I was watching a morning news show over Labor Day weekend and they quoted a study that 60 percent of children complain of back pain from their backpacks, some of which continue to have back problems long after they stopped carrying the packs. Back pain is pervasive among American adults, but now it’s becoming disturbingly more prevalent among young children. More and more children are suffering from back pain much earlier than previous generations, and the use of overweight backpacks is a contributing factor. In fact, the U.S. Consumer Product Safety Commission reports that backpack-related injuries sent more than 21,000 people to the emergency room, doctor’s offices, and clinics in 2003 alone.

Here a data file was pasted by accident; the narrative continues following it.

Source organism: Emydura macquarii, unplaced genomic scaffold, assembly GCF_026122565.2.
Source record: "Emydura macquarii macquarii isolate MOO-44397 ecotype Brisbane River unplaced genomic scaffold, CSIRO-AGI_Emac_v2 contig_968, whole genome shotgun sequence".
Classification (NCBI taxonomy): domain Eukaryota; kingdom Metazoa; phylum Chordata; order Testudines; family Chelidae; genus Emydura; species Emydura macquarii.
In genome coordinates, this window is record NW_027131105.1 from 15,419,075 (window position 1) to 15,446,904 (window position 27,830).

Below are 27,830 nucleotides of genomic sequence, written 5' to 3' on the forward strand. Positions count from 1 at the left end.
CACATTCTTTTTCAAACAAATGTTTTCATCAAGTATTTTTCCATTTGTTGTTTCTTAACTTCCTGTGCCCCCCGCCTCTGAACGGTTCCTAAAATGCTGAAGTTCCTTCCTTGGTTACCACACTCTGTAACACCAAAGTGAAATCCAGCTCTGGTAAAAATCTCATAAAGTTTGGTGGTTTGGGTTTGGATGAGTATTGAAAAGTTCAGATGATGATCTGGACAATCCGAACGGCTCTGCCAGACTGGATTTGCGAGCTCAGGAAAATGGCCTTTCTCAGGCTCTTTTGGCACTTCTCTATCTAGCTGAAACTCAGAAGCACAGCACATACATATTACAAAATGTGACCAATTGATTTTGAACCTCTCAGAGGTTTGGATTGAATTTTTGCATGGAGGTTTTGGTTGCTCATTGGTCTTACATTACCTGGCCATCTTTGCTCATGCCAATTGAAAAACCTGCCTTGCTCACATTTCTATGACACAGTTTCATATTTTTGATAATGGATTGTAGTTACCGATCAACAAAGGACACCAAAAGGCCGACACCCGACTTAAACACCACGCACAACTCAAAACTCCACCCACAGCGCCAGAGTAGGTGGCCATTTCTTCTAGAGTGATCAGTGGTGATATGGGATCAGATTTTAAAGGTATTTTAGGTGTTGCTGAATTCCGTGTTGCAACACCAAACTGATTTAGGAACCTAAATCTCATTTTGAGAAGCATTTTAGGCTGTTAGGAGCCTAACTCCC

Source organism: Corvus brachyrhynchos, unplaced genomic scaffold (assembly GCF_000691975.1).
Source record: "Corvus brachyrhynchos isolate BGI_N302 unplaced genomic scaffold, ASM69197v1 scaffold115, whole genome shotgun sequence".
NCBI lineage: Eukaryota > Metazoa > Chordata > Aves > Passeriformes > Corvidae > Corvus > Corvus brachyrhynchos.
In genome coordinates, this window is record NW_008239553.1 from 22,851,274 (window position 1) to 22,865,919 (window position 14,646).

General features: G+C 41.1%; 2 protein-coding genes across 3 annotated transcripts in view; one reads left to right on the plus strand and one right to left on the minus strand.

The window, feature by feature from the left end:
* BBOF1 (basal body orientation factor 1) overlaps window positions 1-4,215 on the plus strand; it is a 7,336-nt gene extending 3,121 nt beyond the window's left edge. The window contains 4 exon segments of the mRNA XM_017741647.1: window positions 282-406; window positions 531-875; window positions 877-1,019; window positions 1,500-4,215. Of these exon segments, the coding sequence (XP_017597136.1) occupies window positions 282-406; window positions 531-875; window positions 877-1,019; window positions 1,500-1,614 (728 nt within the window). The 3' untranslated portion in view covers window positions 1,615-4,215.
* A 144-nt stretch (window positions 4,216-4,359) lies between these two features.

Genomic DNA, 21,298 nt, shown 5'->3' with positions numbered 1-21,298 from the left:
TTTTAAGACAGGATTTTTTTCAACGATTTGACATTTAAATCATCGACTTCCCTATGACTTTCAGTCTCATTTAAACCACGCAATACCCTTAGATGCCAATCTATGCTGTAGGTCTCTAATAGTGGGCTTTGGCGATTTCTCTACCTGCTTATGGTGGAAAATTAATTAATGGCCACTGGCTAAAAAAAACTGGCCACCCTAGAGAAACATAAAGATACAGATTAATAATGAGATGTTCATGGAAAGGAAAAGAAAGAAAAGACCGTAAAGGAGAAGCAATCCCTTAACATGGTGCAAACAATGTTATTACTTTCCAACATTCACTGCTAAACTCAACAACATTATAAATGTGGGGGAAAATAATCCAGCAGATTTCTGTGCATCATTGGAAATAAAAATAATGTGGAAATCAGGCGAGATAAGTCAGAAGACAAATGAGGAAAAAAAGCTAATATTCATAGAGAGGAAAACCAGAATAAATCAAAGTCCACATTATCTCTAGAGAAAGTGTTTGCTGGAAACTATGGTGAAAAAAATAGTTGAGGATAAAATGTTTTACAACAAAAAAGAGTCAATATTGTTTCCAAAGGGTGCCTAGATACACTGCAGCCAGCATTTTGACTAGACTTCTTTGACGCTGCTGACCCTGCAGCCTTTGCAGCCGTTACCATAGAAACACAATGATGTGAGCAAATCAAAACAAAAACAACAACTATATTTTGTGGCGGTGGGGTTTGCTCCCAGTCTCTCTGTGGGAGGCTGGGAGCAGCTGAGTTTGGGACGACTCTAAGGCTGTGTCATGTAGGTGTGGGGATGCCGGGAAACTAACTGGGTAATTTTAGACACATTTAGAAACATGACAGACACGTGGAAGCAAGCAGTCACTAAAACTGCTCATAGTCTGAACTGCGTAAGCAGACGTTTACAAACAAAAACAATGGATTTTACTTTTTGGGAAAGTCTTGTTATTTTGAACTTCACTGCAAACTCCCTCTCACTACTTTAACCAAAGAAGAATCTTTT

This new back pain trend among youngsters isn’t surprising when you consider the disproportionate amounts of weight they carry in their backpacks – often slung over just one shoulder. In many cases these students are carrying 30-40% of their body weight. In fact, studies being conducted in France show that the longer a child wears a backpack, the longer it takes for a curvature or deformity of the spine to correct itself. Ultimately, what needs to be considered is whether the deformity will ever return to normal.
The results of these types of studies are especially important as more and more school districts are not letting their students keep their books in lockers, forcing the students to carry their books with them all day long. The problem has become so widespread, in fact, that the California State Assembly passed legislation that would force school districts to develop ways of reducing the weight of students’ backpacks. Similar legislation is being considered in New Jersey as well.
In our next blog post we will discuss what can be done to help prevent pain from using a backpack.